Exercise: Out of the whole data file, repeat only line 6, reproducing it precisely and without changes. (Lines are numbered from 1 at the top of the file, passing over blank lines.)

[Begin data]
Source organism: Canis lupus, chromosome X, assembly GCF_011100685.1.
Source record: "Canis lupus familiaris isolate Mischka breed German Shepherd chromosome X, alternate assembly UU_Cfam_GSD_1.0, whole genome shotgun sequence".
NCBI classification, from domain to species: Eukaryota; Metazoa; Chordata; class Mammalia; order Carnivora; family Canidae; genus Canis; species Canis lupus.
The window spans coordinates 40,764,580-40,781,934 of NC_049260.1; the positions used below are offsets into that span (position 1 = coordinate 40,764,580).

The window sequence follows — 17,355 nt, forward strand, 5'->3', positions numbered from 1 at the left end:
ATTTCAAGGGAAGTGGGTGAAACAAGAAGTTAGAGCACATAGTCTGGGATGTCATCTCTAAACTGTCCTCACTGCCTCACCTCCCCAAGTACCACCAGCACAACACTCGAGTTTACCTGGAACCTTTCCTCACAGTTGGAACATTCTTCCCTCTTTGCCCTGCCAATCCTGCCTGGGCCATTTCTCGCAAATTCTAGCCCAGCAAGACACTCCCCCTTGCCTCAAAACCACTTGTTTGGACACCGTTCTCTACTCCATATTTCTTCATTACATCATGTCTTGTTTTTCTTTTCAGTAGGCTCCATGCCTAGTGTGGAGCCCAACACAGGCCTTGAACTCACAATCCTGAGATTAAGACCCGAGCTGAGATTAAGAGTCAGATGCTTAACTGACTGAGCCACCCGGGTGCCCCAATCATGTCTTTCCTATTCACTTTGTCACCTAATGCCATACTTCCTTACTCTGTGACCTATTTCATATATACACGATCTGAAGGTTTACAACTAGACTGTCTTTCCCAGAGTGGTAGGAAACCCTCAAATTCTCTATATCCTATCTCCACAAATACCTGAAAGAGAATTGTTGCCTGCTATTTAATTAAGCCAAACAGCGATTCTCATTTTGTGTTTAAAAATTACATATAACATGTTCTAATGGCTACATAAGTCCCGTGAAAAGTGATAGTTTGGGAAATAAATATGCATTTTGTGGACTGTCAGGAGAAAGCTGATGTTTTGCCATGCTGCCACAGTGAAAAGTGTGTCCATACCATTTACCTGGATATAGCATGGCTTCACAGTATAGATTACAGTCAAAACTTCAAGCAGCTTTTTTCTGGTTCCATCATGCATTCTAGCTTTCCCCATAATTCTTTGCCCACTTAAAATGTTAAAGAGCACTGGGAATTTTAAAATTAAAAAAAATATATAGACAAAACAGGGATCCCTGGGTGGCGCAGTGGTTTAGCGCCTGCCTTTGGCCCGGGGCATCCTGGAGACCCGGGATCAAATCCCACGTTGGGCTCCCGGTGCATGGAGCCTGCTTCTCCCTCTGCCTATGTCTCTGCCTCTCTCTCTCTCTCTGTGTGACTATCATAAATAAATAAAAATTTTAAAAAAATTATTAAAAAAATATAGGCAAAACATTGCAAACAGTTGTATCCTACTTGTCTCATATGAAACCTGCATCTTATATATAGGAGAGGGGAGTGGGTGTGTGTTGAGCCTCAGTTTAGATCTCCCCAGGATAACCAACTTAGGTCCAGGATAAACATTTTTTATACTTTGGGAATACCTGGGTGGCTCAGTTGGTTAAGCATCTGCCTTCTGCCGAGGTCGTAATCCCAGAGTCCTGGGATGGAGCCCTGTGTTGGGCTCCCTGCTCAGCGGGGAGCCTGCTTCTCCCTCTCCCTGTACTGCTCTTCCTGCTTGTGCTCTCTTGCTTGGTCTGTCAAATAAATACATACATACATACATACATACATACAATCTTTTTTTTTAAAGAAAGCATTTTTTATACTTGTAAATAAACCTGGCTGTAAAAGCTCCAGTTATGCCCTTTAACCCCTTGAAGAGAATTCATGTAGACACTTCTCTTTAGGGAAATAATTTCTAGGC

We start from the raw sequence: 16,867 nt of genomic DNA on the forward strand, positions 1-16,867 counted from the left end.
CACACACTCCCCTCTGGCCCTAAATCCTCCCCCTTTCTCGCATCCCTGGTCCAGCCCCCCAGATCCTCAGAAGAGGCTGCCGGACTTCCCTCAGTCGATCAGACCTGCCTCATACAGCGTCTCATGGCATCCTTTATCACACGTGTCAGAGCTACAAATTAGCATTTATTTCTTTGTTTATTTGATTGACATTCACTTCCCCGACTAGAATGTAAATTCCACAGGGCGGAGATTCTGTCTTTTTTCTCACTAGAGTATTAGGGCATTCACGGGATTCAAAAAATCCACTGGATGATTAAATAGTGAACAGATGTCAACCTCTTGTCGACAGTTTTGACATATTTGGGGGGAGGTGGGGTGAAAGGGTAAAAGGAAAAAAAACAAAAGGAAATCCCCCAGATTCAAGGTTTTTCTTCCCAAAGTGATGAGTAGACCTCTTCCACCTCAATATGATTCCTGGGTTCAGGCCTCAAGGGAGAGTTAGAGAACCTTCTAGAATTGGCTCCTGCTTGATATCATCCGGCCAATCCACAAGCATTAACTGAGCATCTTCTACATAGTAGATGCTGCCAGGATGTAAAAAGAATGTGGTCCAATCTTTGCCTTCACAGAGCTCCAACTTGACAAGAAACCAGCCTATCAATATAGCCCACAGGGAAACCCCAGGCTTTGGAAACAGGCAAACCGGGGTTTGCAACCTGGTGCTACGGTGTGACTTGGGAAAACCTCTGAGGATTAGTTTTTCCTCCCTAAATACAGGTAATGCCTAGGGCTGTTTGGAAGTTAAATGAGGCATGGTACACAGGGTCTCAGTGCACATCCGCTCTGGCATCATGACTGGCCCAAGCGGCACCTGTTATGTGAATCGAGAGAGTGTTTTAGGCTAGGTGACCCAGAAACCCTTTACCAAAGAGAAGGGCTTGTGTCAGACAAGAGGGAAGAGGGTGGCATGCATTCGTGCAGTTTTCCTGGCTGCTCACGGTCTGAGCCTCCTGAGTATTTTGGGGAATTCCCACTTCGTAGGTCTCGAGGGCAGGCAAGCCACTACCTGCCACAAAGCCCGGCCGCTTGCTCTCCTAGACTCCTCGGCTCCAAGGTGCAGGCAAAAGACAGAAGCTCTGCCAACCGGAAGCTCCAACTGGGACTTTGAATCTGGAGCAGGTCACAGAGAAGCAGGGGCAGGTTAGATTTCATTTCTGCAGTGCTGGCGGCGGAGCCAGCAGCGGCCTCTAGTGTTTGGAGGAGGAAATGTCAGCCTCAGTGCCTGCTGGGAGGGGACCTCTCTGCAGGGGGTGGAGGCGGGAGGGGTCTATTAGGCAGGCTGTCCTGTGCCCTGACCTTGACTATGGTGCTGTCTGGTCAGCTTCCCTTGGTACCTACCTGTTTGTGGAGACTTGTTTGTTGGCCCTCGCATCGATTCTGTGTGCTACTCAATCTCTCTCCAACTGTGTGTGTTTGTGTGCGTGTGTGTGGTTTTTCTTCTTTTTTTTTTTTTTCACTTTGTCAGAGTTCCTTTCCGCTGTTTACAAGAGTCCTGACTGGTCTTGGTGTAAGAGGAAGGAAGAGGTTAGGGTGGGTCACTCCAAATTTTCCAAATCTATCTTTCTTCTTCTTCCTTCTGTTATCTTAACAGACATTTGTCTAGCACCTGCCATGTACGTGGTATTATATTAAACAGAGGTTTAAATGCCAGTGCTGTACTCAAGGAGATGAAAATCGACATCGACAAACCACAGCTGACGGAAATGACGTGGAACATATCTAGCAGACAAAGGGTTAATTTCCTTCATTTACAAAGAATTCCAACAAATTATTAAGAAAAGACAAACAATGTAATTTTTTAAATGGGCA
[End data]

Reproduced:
ATTTCAAGGGAAGTGGGTGAAACAAGAAGTTAGAGCACATAGTCTGGGATGTCATCTCTAAACTGTCCTCACTGCCTCACCTCCCCAAGTACCACCAGCACAACACTCGAGTTTACCTGGAACCTTTCCTCACAGTTGGAACATTCTTCCCTCTTTGCCCTGCCAATCCTGCCTGGGCCATTTCTCGCAAATTCTAGCCCAGCAAGACACTCCCCCTTGCCTCAAAACCACTTGTTTGGACACCGTTCTCTACTCCATATTTCTTCATTACATCATGTCTTGTTTTTCTTTTCAGTAGGCTCCATGCCTAGTGTGGAGCCCAACACAGGCCTTGAACTCACAATCCTGAGATTAAGACCCGAGCTGAGATTAAGAGTCAGATGCTTAACTGACTGAGCCACCCGGGTGCCCCAATCATGTCTTTCCTATTCACTTTGTCACCTAATGCCATACTTCCTTACTCTGTGACCTATTTCATATATACACGATCTGAAGGTTTACAACTAGACTGTCTTTCCCAGAGTGGTAGGAAACCCTCAAATTCTCTATATCCTATCTCCACAAATACCTGAAAGAGAATTGTTGCCTGCTATTTAATTAAGCCAAACAGCGATTCTCATTTTGTGTTTAAAAATTACATATAACATGTTCTAATGGCTACATAAGTCCCGTGAAAAGTGATAGTTTGGGAAATAAATATGCATTTTGTGGACTGTCAGGAGAAAGCTGATGTTTTGCCATGCTGCCACAGTGAAAAGTGTGTCCATACCATTTACCTGGATATAGCATGGCTTCACAGTATAGATTACAGTCAAAACTTCAAGCAGCTTTTTTCTGGTTCCATCATGCATTCTAGCTTTCCCCATAATTCTTTGCCCACTTAAAATGTTAAAGAGCACTGGGAATTTTAAAATTAAAAAAAATATATAGACAAAACAGGGATCCCTGGGTGGCGCAGTGGTTTAGCGCCTGCCTTTGGCCCGGGGCATCCTGGAGACCCGGGATCAAATCCCACGTTGGGCTCCCGGTGCATGGAGCCTGCTTCTCCCTCTGCCTATGTCTCTGCCTCTCTCTCTCTCTCTGTGTGACTATCATAAATAAATAAAAATTTTAAAAAAATTATTAAAAAAATATAGGCAAAACATTGCAAACAGTTGTATCCTACTTGTCTCATATGAAACCTGCATCTTATATATAGGAGAGGGGAGTGGGTGTGTGTTGAGCCTCAGTTTAGATCTCCCCAGGATAACCAACTTAGGTCCAGGATAAACATTTTTTATACTTTGGGAATACCTGGGTGGCTCAGTTGGTTAAGCATCTGCCTTCTGCCGAGGTCGTAATCCCAGAGTCCTGGGATGGAGCCCTGTGTTGGGCTCCCTGCTCAGCGGGGAGCCTGCTTCTCCCTCTCCCTGTACTGCTCTTCCTGCTTGTGCTCTCTTGCTTGGTCTGTCAAATAAATACATACATACATACATACATACATACAATCTTTTTTTTTAAAGAAAGCATTTTTTATACTTGTAAATAAACCTGGCTGTAAAAGCTCCAGTTATGCCCTTTAACCCCTTGAAGAGAATTCATGTAGACACTTCTCTTTAGGGAAATAATTTCTAGGC